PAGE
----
Given that we have seen lead investors capable of dragging the company down to sale if they want, it seems he was right. 

Even for listed entities where shareholders are scattered, we now have provisions for class action suits – it’s just a matter of time when these would start to gain traction. 

The point is that if you want to bring your brain fully to a legal analysis, your fundamentals should be very clear. This is why we are including content that discusses fundamentals in all of our courses, no matter how advanced they are meant to be. Before the chapters dealing with litigation, for example, we have decided we must have content covering the basics too.

Those who know the basics can skip, or better, revise from time to time. Fundamentals never go out of date. You cannot relearn them too many times.

The second and indispensable requirement for being legally mindful is training. 

How do you train your brain? 

Do you know what happens to an iron when you continuously rub it with a magnet? It becomes an artificial magnet. 

When you rub, rack, graze your brain against really smart heads, your brain becomes wired and starts functioning at far greater power. The more problems you have dealt with, the more problems you can deal with. Especially if you have been approaching these with collective intelligence. This is precisely why we have only problems being discussed in the classes and being attacked by a bunch of to-be superheroes.

The third requirement (or maybe this needs to be done even before the first two) is to free your brain from limiting beliefs. 

Often we are hopelessly restricted by limiting beliefs of not having time or not having money or simply not having the aptitude to engage in such insightful learning. 

We often encounter students overwhelmed with the amount of activities they have taken up. 

What’s going on all the time in their minds is “I have so much to do” and they are only looking at the pending amount of work. They are, thus, not able to be mindful and start to act and diminish the amount of pending tasks.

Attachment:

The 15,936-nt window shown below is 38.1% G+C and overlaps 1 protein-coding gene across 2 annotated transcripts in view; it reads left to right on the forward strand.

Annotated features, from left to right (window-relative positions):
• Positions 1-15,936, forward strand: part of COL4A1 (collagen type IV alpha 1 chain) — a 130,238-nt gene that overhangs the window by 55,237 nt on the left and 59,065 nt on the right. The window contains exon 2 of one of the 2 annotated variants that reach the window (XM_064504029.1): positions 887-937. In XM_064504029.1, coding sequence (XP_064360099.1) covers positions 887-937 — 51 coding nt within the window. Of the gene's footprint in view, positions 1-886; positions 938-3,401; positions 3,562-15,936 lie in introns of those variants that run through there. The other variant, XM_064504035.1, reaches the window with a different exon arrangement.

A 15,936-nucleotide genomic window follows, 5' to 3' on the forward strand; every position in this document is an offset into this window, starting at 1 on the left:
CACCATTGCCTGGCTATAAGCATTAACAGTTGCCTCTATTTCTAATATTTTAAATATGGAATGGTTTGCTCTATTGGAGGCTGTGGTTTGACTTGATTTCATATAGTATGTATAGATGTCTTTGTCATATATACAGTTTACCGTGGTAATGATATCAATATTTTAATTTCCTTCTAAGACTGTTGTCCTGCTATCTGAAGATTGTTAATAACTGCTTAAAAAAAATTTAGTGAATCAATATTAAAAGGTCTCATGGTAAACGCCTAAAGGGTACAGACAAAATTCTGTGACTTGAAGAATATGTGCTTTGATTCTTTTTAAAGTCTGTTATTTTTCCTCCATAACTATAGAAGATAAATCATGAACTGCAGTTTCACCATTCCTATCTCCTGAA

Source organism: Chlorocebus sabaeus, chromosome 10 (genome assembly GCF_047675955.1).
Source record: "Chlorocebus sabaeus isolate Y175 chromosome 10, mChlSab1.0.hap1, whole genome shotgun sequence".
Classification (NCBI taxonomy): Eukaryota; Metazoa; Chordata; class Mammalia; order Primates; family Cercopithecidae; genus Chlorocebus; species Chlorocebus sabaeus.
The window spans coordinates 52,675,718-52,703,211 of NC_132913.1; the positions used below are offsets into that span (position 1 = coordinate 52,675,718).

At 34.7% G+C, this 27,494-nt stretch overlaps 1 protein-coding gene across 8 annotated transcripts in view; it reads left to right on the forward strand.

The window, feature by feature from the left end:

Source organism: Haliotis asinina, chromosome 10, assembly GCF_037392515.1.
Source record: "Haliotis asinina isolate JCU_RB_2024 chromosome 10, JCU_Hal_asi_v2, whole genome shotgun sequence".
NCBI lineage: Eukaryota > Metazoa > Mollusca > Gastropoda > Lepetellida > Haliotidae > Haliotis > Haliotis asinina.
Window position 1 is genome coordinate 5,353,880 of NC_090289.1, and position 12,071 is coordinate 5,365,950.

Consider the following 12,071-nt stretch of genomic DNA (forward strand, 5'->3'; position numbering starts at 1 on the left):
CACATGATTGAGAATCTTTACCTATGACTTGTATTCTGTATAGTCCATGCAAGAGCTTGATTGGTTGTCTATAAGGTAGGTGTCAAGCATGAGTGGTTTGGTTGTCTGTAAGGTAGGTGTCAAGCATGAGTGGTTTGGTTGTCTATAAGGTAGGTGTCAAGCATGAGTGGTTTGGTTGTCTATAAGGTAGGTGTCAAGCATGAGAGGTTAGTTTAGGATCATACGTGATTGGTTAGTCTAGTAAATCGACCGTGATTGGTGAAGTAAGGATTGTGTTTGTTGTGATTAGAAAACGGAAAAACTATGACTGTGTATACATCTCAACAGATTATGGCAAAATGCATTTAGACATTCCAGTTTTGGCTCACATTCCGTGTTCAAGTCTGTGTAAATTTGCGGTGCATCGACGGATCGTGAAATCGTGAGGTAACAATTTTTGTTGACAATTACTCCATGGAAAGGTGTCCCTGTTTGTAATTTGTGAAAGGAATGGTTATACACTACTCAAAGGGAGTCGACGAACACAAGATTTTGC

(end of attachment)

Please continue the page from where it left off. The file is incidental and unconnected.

When you start working on something, you realise that it isn’t such a big deal at all. All you need to do is to be present and work on the first available task at hand, right in that moment. You need to set priorities and work on things one at a time, one after another.

I have myself dealt with a limiting belief just a little more than a month back. 

I believed that if I was deep into one area of law, I couldn’t simultaneously deal with another. 

When I attacked this belief, I realised that it was possible to be interested in, and even go deep into two or three or as many areas of law as you felt like or which caught your fancy, all at the same time. You just have to drop the notion of a limit and circumstances and things miraculously change themselves to serve your purpose. 

So here’s an invitation to break your limits and bring your legal mindfulness into the classes of any of our following courses:


Diploma in Business Laws for In House Counsels

Diploma in Companies Act, Corporate Governance and SEBI Regulations


Certificate Course in Advanced Corporate Taxation

Certificate Course in Insolvency and Bankruptcy Code

Certificate Course in Advanced Civil Litigation: Practice, Procedure and Drafting

Certificate Course in National Company Law Tribunal (NCLT) Litigation

Certificate Course in Arbitration: Strategy, Procedure and Drafting

Students of Lawsikho courses regularly produce writing assignments and work on practical exercises as a part of their coursework and develop themselves in real-life practical skill.